Tuesday, January 17, 2012

Why is Kodak near death while Fujifilm is thriving?

Fascinating perspective in The Economist. Here are some quotes:
Fujifilm, too, saw omens of digital doom as early as the 1980s. It developed a three-pronged strategy: to squeeze as much money out of the film business as possible, to prepare for the switch to digital and to develop new business lines.
Kodak had become a complacent monopolist. Fujifilm exposed this weakness by bagging the sponsorship of the 1984 Olympics in Los Angeles while Kodak dithered. The publicity helped Fujifilm’s far cheaper film invade Kodak’s home market.
Another reason why Kodak was slow to change was that its executives “suffered from a mentality of perfect products, rather than the high-tech mindset of make it, launch it, fix it,” says Rosabeth Moss Kanter of Harvard Business School, who has advised the firm.
Hindsight is always 20/20 but that last quote is reminiscent of the difference in business philosophy between Microsoft and Apple. One wonders what Steve Jobs might have said about that. We do know what Bob Lutz (former Vice Chairman of General Motors) thinks about Ivy League business schools and MBA spreadsheet-based business strategies.

Postscript: See the Comments below for additional perspective.


  1. Company which spawned 3 centuries died today .. this will be studied as an example of long living corporations failing to adapt and survive as Monte dei Paschi in Siena, Italy - operating for 5 centuries as bank - am currious about key wrong decisions leading to disaster with residual value in patent portfolio and brand value .. sad story .. Kemal A. Delic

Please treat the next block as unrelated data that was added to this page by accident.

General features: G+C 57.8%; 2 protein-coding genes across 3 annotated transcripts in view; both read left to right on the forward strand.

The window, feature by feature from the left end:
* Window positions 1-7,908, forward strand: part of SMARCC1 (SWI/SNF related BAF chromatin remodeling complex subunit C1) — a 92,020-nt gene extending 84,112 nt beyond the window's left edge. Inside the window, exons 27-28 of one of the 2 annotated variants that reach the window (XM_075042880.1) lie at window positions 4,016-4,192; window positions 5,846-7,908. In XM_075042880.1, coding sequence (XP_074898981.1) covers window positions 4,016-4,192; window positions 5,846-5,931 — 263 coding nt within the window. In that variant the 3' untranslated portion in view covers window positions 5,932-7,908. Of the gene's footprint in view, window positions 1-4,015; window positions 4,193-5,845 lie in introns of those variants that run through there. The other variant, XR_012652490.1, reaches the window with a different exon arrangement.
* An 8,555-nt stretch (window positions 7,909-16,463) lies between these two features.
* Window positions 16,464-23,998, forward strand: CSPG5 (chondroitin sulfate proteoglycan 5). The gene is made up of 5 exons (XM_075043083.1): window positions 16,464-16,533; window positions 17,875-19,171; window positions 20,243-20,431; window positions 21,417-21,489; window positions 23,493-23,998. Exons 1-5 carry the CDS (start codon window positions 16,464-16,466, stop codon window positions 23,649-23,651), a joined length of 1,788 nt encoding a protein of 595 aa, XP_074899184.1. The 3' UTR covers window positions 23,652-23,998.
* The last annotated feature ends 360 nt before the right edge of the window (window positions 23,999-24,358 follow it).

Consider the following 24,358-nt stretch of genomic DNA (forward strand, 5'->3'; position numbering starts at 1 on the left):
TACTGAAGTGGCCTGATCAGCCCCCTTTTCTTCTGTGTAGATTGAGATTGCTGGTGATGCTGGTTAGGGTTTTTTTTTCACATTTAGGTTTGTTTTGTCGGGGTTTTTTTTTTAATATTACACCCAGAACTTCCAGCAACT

2. Notable by its absence in The Economist piece is any reference to Fuji Xerox, the partnership between Fuji Photo Film Co. and Xerox Corporation. Fuji Xerox is responsible for the innovation and manufacture of many of the color printing devices sold by Xerox Corp.

  3. Official, this morning: Eastman Kodak Company files for Chapter 11 bankruptcy protection.

    Who invented the digital camera? This device was first created by Eastman Kodak engineer Steven Sasson in 1975.

    The Apple "QuickTake" consumer digital camera was introduced in 1994 and had the Apple logo but it was produced by Kodak.

  4. Side note on the state of US mfg (audio mp3). The Fed tried to put upbeat spin on 2011 US mfg stats b/c offshoring not as financially attractive as it once was but ...

    * Output in 2011 still 10% below pre-recession levels
    * EU accounts for 22% of sales, and we know what that means...
    * Need 2 mil more jobs to get to pre-2007 levels
    * US factories are now 40% more efficient cf. a decade ago, due automation (=> less new jobs)
    * Only 9% of US jobs are in mfg
    * Even if factory jobs grew 2x, not enough to absorb 13 mil unemployed
    * As Mfg jobs goes offshore, badly needed innovation + R&D soon follow

  5. Quoting Kanter of the Harvard Business School: [Kodak executives] “suffered from a mentality of perfect products, rather than the high-tech mindset of make it, launch it, fix it,”

    Case in point: Microsoft Windows 8 B̶e̶t̶a̶... D̶e̶v̶e̶l̶o̶p̶e̶r̶ ̶p̶r̶e̶v̶i̶e̶w̶... Consumer preview. Although batteries are not included, dev tools are.

    Next, we'll be seeing "Fix it yourself."

  6. And the irony continues. Meet the Fuji X-Pro 1 where they claim "the X-Pro1′s sensor 'resolution and low noise will surpass rival 35mm full size sensor[s]'.“

    Australian photographers Christian Fletcher and Michael Coyne have both tested the camera, and conclude:
    "this camera is a worthy replacement for a bulky dslr system. If you have to travel light, this is the camera for you. Physically it is only marginally larger than the x100 so slinging it around your neck for a day is no problem. In fact I am wearing mine right now!, it is a fashion accessory!!"

    In related news, Fujifilm revealed it sold some 100,000 model X100 cameras in 2011.